Storm Ophelia has produced winds like a hurricane’s, wildfires in the Iberian peninsula, and red skies over England. Though these seem like the portents of a coming apocalypse, there’s actually a sensible explanation for all of them.
Hurricane Ophelia making its way to the UK [Image by AFP/Getty Images]
Just the path of Ophelia, a post-tropical storm, was already in itself an oddity. It made landfall on Ireland in the evening of October 15, 2017. This seems innocuous enough, but the UK doesn’t get storms like Ophelia due to its location and the chillier climate that usually doesn’t allow the formation of storms that thrive in warm waters.
So why did Ophelia make landfall on Ireland? The answer is easy: ocean waters that are warmer than usual. What’s remarkable is that a study from 2013 actually predicted that Western Europe will experience more hurricanes due to rising global temperatures. Since Ophelia was the 10th Atlantic hurricane of the season before being downgraded to a post-tropical storm, it’s highly possible that this prediction is in fact correct.
The path of Ophelia [Image by NOAA/National Weather Service]
Let’s begin with the first of Ophelia’s anomalies: its path. Usually, hurricanes don’t get as far east as Ophelia did because the Atlantic is too cool for the hurricanes to survive. Hurricane Charley in 1992 was actually the last hurricane to form that far east. “Why it has developed so far east is probably due to a combination of reasons to do with the gulf stream, the jet stream,” says meteorologist Deirdre Lowe.
Hurricane Ophelia developed over the Azores in Portugal, before going a short distance west then north. Cooler waters then sapped the hurricane of its power and reduced it to a post-tropical storm.
Regardless of this, however, Ophelia has managed to rain devastation on Ireland. The country, in fact, had its first-ever severe weather alert due to Ophelia.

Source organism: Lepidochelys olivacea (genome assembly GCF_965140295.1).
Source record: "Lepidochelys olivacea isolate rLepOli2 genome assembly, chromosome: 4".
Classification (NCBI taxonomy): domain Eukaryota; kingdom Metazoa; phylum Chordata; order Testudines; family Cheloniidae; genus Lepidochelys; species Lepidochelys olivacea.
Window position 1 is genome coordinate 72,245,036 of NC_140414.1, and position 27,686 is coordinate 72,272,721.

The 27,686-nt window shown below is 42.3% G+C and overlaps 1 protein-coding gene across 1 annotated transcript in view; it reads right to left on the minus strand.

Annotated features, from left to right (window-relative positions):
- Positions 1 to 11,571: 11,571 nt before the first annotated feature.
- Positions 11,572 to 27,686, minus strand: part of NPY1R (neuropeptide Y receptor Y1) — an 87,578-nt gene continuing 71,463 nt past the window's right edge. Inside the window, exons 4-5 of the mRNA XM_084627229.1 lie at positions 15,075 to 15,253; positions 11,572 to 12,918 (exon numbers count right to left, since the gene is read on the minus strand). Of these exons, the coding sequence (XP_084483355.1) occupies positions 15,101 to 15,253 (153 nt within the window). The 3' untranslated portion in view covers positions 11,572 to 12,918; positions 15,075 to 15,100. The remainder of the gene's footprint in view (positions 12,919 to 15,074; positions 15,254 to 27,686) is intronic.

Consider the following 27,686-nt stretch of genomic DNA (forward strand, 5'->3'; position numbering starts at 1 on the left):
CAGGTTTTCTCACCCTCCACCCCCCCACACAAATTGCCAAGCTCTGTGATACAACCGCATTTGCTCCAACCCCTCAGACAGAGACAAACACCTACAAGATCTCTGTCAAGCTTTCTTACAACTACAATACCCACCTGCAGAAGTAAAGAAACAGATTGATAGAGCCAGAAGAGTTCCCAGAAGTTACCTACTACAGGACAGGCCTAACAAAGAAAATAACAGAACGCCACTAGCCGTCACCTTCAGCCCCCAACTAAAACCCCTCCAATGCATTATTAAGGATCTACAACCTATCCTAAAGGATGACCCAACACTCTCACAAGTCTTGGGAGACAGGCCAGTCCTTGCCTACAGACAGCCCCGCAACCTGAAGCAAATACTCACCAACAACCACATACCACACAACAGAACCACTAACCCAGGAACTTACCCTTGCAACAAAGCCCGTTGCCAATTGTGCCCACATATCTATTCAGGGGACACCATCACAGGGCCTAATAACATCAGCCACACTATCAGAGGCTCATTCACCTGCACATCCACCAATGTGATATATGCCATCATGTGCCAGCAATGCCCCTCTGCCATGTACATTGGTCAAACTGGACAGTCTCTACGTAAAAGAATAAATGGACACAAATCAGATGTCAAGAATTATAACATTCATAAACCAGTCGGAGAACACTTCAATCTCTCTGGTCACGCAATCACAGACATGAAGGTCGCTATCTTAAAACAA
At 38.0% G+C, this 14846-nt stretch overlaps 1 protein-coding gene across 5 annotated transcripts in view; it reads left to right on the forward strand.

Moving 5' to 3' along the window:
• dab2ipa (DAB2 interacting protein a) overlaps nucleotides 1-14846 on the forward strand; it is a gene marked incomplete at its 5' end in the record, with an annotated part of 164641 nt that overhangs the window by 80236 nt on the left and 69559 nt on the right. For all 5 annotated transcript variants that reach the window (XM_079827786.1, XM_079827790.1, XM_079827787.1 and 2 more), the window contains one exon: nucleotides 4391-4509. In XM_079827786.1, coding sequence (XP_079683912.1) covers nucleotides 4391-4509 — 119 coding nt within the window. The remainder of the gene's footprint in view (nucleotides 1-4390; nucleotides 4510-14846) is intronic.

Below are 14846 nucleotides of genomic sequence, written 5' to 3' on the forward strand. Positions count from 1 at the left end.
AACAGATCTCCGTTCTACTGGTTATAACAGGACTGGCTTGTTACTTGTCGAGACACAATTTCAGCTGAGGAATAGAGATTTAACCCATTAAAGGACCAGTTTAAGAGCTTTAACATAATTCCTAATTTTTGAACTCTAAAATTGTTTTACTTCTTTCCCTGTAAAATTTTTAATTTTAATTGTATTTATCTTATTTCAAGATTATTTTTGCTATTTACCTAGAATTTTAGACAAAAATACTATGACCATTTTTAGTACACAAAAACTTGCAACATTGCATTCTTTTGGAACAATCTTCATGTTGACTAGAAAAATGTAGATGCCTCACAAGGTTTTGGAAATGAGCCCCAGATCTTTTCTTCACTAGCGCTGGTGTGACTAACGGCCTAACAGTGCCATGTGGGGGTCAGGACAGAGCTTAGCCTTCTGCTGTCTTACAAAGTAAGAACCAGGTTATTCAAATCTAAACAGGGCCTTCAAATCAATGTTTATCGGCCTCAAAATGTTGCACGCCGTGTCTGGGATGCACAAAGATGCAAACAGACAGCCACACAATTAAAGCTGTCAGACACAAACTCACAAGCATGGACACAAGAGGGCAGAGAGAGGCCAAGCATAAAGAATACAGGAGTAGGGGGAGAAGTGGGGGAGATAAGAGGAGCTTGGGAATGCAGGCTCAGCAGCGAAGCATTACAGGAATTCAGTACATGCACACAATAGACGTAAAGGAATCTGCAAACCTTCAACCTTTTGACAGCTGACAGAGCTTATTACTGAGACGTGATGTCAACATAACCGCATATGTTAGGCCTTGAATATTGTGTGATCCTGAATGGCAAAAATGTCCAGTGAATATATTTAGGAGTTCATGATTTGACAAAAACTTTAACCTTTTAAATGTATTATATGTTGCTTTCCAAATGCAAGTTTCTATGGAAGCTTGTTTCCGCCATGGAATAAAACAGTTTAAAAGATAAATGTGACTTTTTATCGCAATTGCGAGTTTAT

Firefighters battle against wildfires in Portugal [Photo by Tiago Petinga/European Pressphoto Agency]
Meanwhile, Ophelia also had something to do with the wildfires that raged throughout the Iberian Peninsula on October 15. As Ophelia blew by the coast of Portugal, its winds basically fanned the flames. Since this past summer had been long and dry, there were a lot of things that could catch and spread fire.
This, of course, is worrying. Predictions for climate change tell us that long summers and droughts will become more frequent in the future. Thus, many places around the world may be in danger of more wildfires in the future.
Strange skies over London; no alterations have been done on the color of this photo. [Photo by London News Pictures]
Over in England, meanwhile, the storm has brought about something that certainly seems ominous. Social media was awash with images and reports of a red sun in England’s skies. Sign of the apocalypse? Likely not. There’s an explanation for this strange and eerie event, and it’s much less horrifying (and ridiculous) than the apocalypse.
“It’s all connected with Ophelia, on the eastern side of the low pressure system air is coming up in the southern direction,” says forecaster Grahame Madge. Cyclonic winds are taking dust from the North African Sahara and blowing them toward England. Because of this dust, sunlight is coming in at longer wavelengths. Thus, the sun and the sky appear reddish.
So these aren’t exactly the signs of the apocalypse, but they certainly indicate that things aren’t looking good for us climate-wise.
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